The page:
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James Paxton leaves Yankees' win over Twins with sore left knee

James Paxton of the Yankees looks at the

James Paxton of the Yankees looks at the ball as he stands on the mound during the second inning against the Twins at Yankee Stadium on Friday. Credit: Jim McIsaac

It would have sounded like a particularly cruel joke if it hadn’t become such a common occurrence at Yankee Stadium. Hours after a slew of positive injury updates, the Yankees again were dealt another blow to a pivotal piece Friday night: James Paxton left after three innings with a sore left knee.

He will have an MRI on Saturday, the Yankees announced after their 6-3 win over the Twins. At this rate, they might be getting a bulk discount, with 13 players already on the injured list (that list should shorten Saturday with the return of Miguel Andujar). The Yankees and Paxton hope the MRI will show that it is nothing serious. He said he’s been dealing with it since the beginning of the season but has managed the pain well enough with exercise, ice and lasers.

Until the MRI results, though, the Yankees’ 12th victory in 16 games will stay a bit bittersweet.

“It doesn’t feel like something” serious, Paxton said. “It was just something that was nagging at me enough that I couldn’t execute pitches, so hopefully it’s something like inflammation that we can get out there . . . I was flying open . . . I just couldn’t stay on my back side long enough to keep my direction going toward the plate.”

Paxton has been a shining bright spot for the Yankees, who have been without Luis Severino (lat muscle) and who have had to compensate for the occasional struggles of J.A. Happ and Masahiro Tanaka. On Friday, though, he didn’t show quite the dominance or craftiness that have carried his last three starts. He threw 64 pitches -- allowing two hits, three walks and one run, which was unearned -- before conferring with trainer Steve Donohue as he headed down the tunnel after the third.

The Yankees’ play — coupled with the Twins’ uncharacteristic haplessness — meant the night wasn’t a complete loss. The bullpen proved up to the task, the Yankees scored three unearned runs and Gary Sanchez hit two long homers.

Sanchez has only 18 hits this season, but 10 of them have been homers — in 68 at-bats. He has 20 RBIs in 18 games. His homers, both of which went to leftfield, came in the fifth and seventh, making this his 12th career multi-homer game in 284 games. He is second to Ralph Kiner, who did it in 282.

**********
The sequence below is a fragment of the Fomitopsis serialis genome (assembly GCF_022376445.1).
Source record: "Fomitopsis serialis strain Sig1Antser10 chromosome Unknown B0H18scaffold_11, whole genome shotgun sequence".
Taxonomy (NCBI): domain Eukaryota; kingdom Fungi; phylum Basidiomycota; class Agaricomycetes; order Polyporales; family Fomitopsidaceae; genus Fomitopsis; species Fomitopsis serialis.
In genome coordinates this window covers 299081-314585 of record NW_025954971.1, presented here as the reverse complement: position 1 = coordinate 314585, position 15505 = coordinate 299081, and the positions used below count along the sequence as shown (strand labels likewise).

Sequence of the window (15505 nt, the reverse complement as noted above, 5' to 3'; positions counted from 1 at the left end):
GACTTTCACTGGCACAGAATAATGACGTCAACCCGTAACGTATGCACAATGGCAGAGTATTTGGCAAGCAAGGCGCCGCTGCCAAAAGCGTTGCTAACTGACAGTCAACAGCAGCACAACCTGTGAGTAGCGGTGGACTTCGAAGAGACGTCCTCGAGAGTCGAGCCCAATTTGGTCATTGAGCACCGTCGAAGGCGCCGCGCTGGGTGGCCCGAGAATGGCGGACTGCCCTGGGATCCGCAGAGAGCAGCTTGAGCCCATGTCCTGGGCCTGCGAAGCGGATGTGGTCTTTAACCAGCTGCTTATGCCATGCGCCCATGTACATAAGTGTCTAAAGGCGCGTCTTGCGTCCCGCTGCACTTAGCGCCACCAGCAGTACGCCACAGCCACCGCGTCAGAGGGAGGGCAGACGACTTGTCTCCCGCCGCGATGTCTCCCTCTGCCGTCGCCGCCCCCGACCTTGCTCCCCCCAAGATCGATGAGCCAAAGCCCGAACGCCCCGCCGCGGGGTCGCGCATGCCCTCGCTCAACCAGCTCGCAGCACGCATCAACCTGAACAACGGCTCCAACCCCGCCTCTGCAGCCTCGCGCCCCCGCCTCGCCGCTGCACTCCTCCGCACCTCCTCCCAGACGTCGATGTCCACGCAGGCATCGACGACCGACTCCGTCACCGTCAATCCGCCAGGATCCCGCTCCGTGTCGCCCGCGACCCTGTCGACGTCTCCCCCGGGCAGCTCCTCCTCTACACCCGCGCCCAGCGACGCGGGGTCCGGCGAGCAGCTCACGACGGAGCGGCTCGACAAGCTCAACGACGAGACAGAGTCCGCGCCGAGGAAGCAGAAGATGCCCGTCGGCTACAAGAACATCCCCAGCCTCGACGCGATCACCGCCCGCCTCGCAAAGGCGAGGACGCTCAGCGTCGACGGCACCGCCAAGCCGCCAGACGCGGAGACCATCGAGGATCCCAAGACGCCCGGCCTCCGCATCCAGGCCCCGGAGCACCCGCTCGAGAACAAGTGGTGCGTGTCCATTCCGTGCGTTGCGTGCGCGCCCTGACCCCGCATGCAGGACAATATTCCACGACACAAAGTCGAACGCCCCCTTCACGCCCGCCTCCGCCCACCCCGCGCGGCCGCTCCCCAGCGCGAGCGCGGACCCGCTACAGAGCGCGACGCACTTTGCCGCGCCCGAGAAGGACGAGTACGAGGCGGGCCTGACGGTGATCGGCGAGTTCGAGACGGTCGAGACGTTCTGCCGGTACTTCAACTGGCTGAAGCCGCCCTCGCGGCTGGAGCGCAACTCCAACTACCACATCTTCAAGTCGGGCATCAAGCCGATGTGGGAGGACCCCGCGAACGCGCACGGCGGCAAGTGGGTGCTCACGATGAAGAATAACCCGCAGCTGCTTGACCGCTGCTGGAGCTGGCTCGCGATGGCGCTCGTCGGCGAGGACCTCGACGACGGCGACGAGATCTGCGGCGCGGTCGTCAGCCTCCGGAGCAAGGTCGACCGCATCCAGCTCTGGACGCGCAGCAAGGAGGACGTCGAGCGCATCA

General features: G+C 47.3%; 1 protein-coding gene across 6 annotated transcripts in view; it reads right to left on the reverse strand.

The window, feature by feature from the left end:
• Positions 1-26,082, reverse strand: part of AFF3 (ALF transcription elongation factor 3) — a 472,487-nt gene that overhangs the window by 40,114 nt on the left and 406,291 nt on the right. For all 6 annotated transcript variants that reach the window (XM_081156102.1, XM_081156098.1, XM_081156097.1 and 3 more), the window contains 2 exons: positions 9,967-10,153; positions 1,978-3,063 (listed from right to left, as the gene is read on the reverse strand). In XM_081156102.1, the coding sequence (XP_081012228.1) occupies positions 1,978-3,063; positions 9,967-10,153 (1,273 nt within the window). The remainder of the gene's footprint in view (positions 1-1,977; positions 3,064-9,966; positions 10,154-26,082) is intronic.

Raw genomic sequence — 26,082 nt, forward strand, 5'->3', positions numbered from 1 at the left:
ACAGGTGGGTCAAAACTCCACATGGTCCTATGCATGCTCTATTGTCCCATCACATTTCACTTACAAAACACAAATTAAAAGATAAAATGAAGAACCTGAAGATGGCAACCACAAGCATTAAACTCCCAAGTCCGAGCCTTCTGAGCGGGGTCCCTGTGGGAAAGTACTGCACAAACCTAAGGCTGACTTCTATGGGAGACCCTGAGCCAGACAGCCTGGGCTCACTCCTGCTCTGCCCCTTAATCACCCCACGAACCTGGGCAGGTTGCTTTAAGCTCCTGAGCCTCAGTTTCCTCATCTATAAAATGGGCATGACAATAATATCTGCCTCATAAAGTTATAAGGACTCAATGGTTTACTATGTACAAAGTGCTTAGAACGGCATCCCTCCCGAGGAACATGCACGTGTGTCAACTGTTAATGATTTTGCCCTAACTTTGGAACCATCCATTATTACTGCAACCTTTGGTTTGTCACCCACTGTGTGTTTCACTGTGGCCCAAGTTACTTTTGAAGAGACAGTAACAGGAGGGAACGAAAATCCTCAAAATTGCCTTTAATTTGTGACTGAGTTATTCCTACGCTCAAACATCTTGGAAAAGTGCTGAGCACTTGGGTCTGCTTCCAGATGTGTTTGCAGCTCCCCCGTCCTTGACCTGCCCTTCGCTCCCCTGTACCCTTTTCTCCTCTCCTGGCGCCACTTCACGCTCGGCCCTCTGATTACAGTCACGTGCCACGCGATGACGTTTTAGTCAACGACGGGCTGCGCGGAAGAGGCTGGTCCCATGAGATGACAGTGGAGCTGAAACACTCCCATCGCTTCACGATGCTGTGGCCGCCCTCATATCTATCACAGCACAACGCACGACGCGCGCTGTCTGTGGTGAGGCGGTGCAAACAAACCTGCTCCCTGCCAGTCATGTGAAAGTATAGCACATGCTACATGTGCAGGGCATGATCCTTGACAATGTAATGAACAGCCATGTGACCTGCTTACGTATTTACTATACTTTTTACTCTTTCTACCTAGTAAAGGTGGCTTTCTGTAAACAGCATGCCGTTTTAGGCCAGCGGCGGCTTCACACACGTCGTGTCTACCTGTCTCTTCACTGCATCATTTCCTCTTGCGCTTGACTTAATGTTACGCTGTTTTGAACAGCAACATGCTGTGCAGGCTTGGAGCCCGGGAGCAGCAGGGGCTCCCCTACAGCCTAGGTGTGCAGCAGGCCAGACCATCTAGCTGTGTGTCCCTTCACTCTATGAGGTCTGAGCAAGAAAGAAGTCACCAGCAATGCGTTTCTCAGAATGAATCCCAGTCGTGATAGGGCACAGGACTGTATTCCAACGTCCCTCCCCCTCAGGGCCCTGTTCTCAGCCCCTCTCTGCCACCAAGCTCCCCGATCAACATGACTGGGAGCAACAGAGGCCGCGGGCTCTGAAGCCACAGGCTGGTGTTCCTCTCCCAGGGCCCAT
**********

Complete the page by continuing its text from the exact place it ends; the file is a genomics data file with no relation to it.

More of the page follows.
Jonathan Holder, Adam Ottavino, Tommy Kahnle, Zack Britton and Aroldis Chapman combined to allow two runs and two hits in six innings, including Nelson Cruz’s long two-run homer off Britton in the eighth. That was the first hit off the relievers. “Really good that they could pick us up the way they did,” Aaron Boone said. “Not the way you draw it up when you’ve got Pax going, but certainly a good win for us.”

The Twins’ gifts started right in the first inning, when Brett Gardner led off with a fly ball that was misjudged, underran and then overran by centerfielder Byron Buxton. As Buxton toppled over, the ball rolled toward the warning track, allowing Gardner to reach third on the three-base error.

Luke Voit walked, meaning he has reached in 42 straight games, tied with Mark Teixeira and Bernie Williams for third-most in franchise history. Gleyber Torres’ single gave the Yankees a 1-0 lead. They did miss out on a second run, though, when with two outs, Gio Urshela singled and Voit was sent home from second — a move that immediately looked suspect and ended with Voit out by many, many strides on Marwin Gonzalez’s throw. Voit was seen mouthing “Why did he send me?” — presumably referencing third-base coach Phil Nevin — shortly after he was thrown out.

Voit, who has 27 RBIs, came back with a two-out RBI single in the second to make it 2-0.

Despite the missteps and the injury to Paxton, these Yankees continue to prove resilient.

“The guys who are healthy have a game to play every day, so just pay attention to that and try to get the win,” Holder said.

Paxton, he said, “is an awesome pitcher, one of our best guys. Right now, we don’t know what it is, so in my mind, it’ll be a little blip and he’ll be back out there throwing the way he does . . . We can’t afford to lose him for too long, but at this point, we’re kind of used to it.”

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